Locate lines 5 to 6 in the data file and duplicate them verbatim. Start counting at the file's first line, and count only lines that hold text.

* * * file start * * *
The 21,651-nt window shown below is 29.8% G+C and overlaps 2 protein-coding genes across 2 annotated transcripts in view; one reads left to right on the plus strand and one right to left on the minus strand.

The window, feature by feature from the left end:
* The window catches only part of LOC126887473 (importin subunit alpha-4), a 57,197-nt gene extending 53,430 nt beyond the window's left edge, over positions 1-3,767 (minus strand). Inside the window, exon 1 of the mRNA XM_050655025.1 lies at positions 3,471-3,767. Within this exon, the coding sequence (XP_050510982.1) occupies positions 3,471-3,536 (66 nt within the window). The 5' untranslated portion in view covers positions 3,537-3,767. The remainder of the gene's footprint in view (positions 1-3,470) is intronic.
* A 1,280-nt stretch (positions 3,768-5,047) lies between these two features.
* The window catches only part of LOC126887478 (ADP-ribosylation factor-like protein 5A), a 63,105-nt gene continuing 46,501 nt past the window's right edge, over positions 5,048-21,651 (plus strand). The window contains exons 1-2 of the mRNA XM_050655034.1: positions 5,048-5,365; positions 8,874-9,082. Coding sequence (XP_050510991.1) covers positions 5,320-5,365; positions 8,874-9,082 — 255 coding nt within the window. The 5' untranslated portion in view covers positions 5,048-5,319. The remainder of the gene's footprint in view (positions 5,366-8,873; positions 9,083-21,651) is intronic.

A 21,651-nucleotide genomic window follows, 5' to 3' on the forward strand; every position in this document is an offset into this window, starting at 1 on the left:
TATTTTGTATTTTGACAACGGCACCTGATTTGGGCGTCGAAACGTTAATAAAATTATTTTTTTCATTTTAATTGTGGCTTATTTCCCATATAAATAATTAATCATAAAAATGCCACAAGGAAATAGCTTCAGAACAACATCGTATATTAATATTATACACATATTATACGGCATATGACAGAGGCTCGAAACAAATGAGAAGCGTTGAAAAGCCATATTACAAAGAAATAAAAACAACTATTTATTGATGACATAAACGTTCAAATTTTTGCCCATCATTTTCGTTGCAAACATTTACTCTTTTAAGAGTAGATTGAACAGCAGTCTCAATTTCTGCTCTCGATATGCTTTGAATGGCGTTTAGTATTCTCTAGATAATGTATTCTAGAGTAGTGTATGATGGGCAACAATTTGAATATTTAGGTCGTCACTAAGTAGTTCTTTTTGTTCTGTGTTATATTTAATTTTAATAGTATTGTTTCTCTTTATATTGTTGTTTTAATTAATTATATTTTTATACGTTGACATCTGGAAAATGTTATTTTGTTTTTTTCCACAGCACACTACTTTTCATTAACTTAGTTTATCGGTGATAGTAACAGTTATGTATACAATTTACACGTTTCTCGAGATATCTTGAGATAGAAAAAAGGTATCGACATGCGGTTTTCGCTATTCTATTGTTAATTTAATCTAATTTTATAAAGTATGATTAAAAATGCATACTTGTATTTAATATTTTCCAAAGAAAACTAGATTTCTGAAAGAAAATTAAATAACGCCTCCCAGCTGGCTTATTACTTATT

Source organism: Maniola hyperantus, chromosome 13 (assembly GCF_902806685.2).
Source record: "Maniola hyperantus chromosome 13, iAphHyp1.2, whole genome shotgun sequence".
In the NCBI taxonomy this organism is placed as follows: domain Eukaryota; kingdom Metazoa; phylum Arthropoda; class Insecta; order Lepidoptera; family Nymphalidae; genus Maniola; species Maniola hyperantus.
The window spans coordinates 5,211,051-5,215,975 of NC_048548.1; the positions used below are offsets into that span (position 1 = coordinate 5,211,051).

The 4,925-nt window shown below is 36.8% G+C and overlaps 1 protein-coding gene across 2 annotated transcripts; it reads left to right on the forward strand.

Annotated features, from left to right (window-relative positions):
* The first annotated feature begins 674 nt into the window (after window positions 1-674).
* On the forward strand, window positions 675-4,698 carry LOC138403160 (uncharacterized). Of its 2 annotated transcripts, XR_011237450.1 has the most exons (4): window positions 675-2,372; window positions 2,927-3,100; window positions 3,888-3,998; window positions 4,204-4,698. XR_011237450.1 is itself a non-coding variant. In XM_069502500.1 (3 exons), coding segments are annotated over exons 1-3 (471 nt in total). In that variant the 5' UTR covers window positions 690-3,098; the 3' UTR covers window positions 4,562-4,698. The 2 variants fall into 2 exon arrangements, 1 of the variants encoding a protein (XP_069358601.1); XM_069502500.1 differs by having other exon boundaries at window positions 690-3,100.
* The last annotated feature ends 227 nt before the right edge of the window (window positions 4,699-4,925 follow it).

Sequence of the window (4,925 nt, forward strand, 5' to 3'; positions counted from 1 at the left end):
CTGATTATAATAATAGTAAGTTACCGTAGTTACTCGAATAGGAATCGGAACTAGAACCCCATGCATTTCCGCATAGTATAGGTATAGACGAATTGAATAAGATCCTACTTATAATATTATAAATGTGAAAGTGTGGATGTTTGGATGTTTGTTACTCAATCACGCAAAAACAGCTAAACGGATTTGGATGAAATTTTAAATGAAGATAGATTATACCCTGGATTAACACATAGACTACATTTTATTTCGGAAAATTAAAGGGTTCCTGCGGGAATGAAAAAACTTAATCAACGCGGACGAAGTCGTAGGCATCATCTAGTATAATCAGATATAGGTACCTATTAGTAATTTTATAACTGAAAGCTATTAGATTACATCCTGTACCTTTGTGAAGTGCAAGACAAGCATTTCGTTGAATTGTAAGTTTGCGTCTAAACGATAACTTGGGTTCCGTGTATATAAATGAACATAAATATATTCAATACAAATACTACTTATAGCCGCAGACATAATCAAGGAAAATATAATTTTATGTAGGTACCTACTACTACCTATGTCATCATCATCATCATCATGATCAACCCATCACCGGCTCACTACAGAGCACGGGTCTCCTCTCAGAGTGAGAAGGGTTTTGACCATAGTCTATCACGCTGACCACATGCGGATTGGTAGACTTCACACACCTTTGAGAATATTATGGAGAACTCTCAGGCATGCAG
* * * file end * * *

* The window catches only part of LOC126887478 (ADP-ribosylation factor-like protein 5A), a 63,105-nt gene continuing 46,501 nt past the window's right edge, over positions 5,048-21,651 (plus strand). The window contains exons 1-2 of the mRNA XM_050655034.1: positions 5,048-5,365; positions 8,874-9,082. Coding sequence (XP_050510991.1) covers positions 5,320-5,365; positions 8,874-9,082 — 255 coding nt within the window. The 5' untranslated portion in view covers positions 5,048-5,319. The remainder of the gene's footprint in view (positions 5,366-8,873; positions 9,083-21,651) is intronic.

A 21,651-nucleotide genomic window follows, 5' to 3' on the forward strand; every position in this document is an offset into this window, starting at 1 on the left: